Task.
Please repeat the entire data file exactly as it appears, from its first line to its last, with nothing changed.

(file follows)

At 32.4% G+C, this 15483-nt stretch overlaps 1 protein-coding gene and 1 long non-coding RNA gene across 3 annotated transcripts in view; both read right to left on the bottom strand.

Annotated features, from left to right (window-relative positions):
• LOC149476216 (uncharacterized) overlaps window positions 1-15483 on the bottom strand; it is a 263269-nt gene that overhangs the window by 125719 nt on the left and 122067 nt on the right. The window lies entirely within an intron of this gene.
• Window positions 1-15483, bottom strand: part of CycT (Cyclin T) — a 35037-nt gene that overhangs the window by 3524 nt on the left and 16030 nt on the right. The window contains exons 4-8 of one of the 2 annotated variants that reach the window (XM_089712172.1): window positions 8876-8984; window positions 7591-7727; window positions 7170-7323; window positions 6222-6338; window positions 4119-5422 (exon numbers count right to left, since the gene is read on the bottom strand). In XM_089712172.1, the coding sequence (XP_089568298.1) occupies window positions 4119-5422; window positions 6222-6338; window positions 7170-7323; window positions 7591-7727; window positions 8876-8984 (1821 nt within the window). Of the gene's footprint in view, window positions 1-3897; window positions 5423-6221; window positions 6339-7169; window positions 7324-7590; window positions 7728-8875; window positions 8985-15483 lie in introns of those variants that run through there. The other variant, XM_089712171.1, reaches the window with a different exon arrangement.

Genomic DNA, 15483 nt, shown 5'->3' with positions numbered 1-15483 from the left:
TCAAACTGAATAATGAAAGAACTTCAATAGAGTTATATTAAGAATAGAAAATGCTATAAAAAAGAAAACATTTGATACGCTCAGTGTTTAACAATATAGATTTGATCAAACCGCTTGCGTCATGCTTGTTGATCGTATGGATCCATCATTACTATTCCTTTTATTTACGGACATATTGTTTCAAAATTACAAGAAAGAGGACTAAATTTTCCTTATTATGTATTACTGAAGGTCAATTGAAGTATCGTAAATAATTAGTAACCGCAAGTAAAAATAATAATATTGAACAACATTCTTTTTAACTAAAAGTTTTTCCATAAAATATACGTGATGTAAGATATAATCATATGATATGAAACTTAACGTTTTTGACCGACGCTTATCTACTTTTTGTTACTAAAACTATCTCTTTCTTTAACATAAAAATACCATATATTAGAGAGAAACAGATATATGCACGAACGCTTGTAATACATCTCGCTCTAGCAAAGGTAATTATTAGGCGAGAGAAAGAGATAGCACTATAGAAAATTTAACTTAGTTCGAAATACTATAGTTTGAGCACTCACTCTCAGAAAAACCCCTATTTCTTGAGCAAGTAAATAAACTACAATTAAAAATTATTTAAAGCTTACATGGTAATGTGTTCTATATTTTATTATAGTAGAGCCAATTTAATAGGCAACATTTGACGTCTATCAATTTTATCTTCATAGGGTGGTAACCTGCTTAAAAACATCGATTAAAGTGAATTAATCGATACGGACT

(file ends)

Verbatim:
At 32.4% G+C, this 15483-nt stretch overlaps 1 protein-coding gene and 1 long non-coding RNA gene across 3 annotated transcripts in view; both read right to left on the bottom strand.

Annotated features, from left to right (window-relative positions):
• LOC149476216 (uncharacterized) overlaps window positions 1-15483 on the bottom strand; it is a 263269-nt gene that overhangs the window by 125719 nt on the left and 122067 nt on the right. The window lies entirely within an intron of this gene.
• Window positions 1-15483, bottom strand: part of CycT (Cyclin T) — a 35037-nt gene that overhangs the window by 3524 nt on the left and 16030 nt on the right. The window contains exons 4-8 of one of the 2 annotated variants that reach the window (XM_089712172.1): window positions 8876-8984; window positions 7591-7727; window positions 7170-7323; window positions 6222-6338; window positions 4119-5422 (exon numbers count right to left, since the gene is read on the bottom strand). In XM_089712172.1, the coding sequence (XP_089568298.1) occupies window positions 4119-5422; window positions 6222-6338; window positions 7170-7323; window positions 7591-7727; window positions 8876-8984 (1821 nt within the window). Of the gene's footprint in view, window positions 1-3897; window positions 5423-6221; window positions 6339-7169; window positions 7324-7590; window positions 7728-8875; window positions 8985-15483 lie in introns of those variants that run through there. The other variant, XM_089712171.1, reaches the window with a different exon arrangement.

Genomic DNA, 15483 nt, shown 5'->3' with positions numbered 1-15483 from the left:
TCAAACTGAATAATGAAAGAACTTCAATAGAGTTATATTAAGAATAGAAAATGCTATAAAAAAGAAAACATTTGATACGCTCAGTGTTTAACAATATAGATTTGATCAAACCGCTTGCGTCATGCTTGTTGATCGTATGGATCCATCATTACTATTCCTTTTATTTACGGACATATTGTTTCAAAATTACAAGAAAGAGGACTAAATTTTCCTTATTATGTATTACTGAAGGTCAATTGAAGTATCGTAAATAATTAGTAACCGCAAGTAAAAATAATAATATTGAACAACATTCTTTTTAACTAAAAGTTTTTCCATAAAATATACGTGATGTAAGATATAATCATATGATATGAAACTTAACGTTTTTGACCGACGCTTATCTACTTTTTGTTACTAAAACTATCTCTTTCTTTAACATAAAAATACCATATATTAGAGAGAAACAGATATATGCACGAACGCTTGTAATACATCTCGCTCTAGCAAAGGTAATTATTAGGCGAGAGAAAGAGATAGCACTATAGAAAATTTAACTTAGTTCGAAATACTATAGTTTGAGCACTCACTCTCAGAAAAACCCCTATTTCTTGAGCAAGTAAATAAACTACAATTAAAAATTATTTAAAGCTTACATGGTAATGTGTTCTATATTTTATTATAGTAGAGCCAATTTAATAGGCAACATTTGACGTCTATCAATTTTATCTTCATAGGGTGGTAACCTGCTTAAAAACATCGATTAAAGTGAATTAATCGATACGGACT